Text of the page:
Now some of my more snobbish colleagues will argue that the Profotos and Photogenics have faster recycle times or in the case of the Profotos a "purer" light quality. They are correct in their arguments, but I will point out that a Profoto monolight will cost you over a thousand dollars per head and a Photogenic Powerlight will start at $499.00 not to mention MUCH higher repair costs than the AlienBees. I will also remind you that most prosumer and ALL professional DSLR's on the market today allow for custom white balance. It takes seconds to create a custom profile based on the flash you are using and at that point – they all look the same. BTW... the recycle times on the AlienBee are 1 second at full power and much less at the lower power settings you will usually be using in a setting like this.
The Walmart reflectors are actually 20" x 30" pieces of white foam board (Elmer's brand name) that sell for $3.88 a piece. While I own some very nice (and expensive) Wescott and Photoflex reflector sets, I also have a bad habit of laying reflectors down and then stepping on them, so I tend to only use them on occasions when I have a client in the studio that I need to impress.
So let's put all of this information to work and take a look at a few examples:
The first two shots that you see here are done within 5 minutes of each other. The lighting, exposure, background, outfit and makeup are all the same. The only things that changed were the models pose, her hair and the camera angle/composition.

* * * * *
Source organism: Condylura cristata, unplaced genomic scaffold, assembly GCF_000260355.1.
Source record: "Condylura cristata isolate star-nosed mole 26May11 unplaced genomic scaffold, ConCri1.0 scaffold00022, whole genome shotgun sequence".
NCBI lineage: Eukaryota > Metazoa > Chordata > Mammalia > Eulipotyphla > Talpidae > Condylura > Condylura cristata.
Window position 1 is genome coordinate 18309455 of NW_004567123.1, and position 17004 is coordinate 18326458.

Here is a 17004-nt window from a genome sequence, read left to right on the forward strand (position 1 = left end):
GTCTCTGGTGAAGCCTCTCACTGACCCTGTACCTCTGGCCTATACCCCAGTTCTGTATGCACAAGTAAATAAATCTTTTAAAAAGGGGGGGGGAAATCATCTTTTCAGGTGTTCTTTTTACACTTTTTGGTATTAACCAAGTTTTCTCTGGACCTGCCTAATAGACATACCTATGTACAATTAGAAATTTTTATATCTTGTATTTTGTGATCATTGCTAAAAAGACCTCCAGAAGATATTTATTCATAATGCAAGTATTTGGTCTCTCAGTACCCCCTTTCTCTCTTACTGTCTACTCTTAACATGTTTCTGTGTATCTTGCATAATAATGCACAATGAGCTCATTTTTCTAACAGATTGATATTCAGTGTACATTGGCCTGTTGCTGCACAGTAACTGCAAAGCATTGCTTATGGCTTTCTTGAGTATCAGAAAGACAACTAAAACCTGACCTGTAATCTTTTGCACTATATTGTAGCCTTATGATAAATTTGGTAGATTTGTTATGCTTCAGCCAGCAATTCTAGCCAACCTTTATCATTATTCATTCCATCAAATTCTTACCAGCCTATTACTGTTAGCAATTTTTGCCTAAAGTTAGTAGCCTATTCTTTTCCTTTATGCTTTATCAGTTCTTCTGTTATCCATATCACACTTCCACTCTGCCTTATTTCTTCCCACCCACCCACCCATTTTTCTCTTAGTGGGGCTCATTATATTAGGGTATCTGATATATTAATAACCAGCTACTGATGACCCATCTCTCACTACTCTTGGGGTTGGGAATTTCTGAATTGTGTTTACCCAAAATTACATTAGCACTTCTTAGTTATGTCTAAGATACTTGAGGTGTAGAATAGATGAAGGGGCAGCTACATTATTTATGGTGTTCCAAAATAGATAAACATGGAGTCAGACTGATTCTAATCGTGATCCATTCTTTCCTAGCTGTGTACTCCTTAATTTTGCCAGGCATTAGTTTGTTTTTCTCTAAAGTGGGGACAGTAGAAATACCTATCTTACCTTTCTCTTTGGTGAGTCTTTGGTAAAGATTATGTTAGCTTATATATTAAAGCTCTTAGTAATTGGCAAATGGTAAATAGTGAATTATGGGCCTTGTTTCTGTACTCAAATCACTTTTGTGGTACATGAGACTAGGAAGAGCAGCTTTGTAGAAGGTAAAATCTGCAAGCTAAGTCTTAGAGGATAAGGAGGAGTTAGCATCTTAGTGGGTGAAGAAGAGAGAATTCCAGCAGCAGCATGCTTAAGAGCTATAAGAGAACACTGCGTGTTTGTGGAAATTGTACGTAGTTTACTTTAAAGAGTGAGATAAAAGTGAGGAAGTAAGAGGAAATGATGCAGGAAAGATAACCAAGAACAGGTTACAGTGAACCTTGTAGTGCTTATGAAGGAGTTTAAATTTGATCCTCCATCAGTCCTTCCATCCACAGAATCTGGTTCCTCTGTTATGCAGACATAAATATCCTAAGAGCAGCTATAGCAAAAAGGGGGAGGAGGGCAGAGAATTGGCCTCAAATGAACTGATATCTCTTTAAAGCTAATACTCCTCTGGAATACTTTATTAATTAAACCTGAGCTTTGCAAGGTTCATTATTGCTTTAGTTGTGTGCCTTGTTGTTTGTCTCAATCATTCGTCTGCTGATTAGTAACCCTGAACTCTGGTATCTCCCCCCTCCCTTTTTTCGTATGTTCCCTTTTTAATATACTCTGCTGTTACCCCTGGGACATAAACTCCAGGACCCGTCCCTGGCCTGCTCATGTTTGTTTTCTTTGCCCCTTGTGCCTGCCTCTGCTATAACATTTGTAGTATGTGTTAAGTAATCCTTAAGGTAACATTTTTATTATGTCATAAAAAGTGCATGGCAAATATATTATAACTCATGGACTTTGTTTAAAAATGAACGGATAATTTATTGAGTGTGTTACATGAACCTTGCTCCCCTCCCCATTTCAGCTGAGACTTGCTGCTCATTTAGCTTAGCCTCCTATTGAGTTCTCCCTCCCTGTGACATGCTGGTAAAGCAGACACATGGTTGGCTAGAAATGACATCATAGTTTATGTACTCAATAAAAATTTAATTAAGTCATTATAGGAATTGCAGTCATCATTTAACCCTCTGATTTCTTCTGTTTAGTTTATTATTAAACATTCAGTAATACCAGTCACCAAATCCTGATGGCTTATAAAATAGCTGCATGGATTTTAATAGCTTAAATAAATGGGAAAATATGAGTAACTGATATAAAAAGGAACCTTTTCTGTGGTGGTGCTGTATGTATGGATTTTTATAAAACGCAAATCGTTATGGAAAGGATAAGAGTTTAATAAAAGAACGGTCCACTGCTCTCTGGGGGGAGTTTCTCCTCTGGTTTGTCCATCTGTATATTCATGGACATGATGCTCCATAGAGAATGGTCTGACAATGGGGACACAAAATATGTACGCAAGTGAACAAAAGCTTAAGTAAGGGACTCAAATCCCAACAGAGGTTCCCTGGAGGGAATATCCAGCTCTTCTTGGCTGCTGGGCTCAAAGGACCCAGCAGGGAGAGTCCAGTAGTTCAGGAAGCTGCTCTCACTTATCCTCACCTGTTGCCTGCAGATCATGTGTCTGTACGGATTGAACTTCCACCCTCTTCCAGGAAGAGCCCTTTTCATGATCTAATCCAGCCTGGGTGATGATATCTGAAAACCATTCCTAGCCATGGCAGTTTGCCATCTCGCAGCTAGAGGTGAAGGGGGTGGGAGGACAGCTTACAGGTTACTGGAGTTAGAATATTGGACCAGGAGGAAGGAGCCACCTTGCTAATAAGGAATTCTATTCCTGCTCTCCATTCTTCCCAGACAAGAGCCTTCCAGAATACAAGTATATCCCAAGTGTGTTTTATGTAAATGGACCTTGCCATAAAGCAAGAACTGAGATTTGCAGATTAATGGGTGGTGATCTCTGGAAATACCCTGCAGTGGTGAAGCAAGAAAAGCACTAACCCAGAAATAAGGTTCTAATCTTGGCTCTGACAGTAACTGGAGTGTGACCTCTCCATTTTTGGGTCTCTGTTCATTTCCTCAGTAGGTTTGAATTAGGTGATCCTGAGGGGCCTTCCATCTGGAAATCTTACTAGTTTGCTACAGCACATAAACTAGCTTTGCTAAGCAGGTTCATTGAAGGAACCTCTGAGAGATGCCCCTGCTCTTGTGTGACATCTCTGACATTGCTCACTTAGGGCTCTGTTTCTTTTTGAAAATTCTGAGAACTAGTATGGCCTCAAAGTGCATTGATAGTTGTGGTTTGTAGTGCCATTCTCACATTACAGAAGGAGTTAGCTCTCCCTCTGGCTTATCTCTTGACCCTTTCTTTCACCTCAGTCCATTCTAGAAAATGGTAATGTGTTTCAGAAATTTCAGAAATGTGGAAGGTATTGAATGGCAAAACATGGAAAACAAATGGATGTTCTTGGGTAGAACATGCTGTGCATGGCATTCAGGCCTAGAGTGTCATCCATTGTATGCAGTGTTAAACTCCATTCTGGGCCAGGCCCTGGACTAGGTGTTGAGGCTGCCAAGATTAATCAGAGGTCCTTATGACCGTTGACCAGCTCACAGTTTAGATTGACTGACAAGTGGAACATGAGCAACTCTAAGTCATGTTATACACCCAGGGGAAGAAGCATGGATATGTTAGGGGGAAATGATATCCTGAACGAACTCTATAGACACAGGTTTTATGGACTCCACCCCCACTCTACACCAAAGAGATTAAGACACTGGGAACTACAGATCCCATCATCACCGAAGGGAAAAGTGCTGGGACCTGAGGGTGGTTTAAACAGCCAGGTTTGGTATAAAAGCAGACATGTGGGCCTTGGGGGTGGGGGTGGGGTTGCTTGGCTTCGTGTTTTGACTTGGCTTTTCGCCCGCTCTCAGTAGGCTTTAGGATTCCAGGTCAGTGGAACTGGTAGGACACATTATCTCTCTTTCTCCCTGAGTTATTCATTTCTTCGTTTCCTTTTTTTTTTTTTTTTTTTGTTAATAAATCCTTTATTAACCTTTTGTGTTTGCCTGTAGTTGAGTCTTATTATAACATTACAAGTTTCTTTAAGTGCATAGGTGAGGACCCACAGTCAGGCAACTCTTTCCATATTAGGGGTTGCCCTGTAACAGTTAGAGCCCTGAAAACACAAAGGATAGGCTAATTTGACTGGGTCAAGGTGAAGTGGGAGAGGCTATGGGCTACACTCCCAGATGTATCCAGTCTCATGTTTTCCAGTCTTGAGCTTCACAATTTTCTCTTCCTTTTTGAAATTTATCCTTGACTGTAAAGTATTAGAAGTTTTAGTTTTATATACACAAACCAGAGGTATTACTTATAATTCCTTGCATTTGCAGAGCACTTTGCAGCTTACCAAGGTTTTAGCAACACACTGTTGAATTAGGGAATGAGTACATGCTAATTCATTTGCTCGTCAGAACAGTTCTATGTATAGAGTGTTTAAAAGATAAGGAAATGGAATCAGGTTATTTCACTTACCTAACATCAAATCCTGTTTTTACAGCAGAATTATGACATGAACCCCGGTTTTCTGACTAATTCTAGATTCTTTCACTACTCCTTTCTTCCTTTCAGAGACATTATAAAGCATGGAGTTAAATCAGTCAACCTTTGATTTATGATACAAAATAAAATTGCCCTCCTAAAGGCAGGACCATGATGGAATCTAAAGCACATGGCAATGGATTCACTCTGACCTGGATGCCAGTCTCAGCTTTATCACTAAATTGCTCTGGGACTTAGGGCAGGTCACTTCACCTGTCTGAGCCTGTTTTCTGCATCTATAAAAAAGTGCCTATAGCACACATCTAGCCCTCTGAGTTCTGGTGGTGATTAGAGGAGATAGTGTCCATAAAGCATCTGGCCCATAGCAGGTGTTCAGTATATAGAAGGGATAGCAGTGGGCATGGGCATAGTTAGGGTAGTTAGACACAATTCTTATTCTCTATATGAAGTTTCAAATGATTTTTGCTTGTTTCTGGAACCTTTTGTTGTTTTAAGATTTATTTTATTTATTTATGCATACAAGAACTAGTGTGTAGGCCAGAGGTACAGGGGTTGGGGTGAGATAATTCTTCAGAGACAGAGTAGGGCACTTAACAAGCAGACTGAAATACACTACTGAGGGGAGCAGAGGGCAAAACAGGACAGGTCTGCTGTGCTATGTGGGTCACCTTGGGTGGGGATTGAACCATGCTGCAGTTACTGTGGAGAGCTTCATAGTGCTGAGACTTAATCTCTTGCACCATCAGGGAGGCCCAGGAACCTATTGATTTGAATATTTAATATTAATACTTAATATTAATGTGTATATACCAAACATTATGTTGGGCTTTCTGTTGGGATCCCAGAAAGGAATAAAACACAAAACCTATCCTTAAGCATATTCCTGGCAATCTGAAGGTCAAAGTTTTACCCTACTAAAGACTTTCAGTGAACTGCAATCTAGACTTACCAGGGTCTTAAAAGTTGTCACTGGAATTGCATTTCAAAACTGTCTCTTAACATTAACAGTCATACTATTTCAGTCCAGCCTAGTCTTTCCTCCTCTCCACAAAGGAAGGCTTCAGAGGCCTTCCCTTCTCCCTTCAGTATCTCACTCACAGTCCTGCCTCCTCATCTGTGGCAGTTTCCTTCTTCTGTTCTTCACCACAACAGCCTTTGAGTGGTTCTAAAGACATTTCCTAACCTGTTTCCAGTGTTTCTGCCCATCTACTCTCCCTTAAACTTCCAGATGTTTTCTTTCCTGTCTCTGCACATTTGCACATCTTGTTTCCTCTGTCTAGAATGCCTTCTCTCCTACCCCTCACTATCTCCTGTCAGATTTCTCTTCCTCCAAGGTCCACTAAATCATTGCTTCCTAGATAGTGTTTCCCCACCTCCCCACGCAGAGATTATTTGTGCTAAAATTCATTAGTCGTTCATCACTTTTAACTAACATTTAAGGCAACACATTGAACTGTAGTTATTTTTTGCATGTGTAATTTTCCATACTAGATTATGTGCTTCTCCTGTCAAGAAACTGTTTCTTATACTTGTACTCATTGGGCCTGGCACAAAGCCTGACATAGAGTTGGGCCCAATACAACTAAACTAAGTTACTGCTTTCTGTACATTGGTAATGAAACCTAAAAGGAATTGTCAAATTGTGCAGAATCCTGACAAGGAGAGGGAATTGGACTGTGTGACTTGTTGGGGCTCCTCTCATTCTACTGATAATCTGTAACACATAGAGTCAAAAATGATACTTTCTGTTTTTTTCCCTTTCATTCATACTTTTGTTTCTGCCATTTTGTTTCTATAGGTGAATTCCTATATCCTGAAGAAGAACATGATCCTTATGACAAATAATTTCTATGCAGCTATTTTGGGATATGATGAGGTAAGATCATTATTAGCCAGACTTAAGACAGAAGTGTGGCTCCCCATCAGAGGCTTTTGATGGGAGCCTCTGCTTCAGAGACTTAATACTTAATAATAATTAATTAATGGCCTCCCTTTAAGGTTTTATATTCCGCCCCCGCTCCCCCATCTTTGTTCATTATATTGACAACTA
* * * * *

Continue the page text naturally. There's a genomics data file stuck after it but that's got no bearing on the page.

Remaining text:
The model was placed just two feet in front of the Thunder Gray background. The beauty dish is placed above the subject and about a foot in front of her. It is also slightly to the left of the camera lens axis. If you look closely in the iris of the eye in Example #1 you can see the 20" x 30" Walmart reflector that is sitting about 10 – 12 inches below the models chin and angled up slightly towards her face. The reflector was left in place for Example #2 but has much less impact since the models head is raised.
Example #3 shows the same model with more dramatic makeup and a headpiece made from black vinyl found at a fabric store. The setup and exposure are basically the same as in Examples #1 and #2 with the main difference being that the beauty dish was moved more to camera left so that the models head could be turned in that direction. The intent was to turn her face towards the dish to eliminate any harsh shadows but to allow the light intensity to fall off on the camera right side of her face and shoulders.
Example #4 once again shows the same model with just the beauty dish and no reflectors. Once again the model is approximately two feet in front of the Thunder Gray background and the beauty dish is to the left of the camera and at a lower angle than the previous examples. If you look close you will notice a slight reflection/highlight along the models jawline. This reflector in this case was the yellow material that is draped around her neck.
Example #5 is also shot against the Thunder Gray backdrop. The slight red glow was added in postproduction. The beauty dish is to the left and slightly above the height of the camera. A Walmart reflector is placed to the right and slightly behind the subject to provide a small amount of fill light on the models hand so that it didn't fade completely to black. Again the models face is turned almost directly to the light to create a smooth even light on her face with some falloff on camera right to add some modeling and dimension to the face.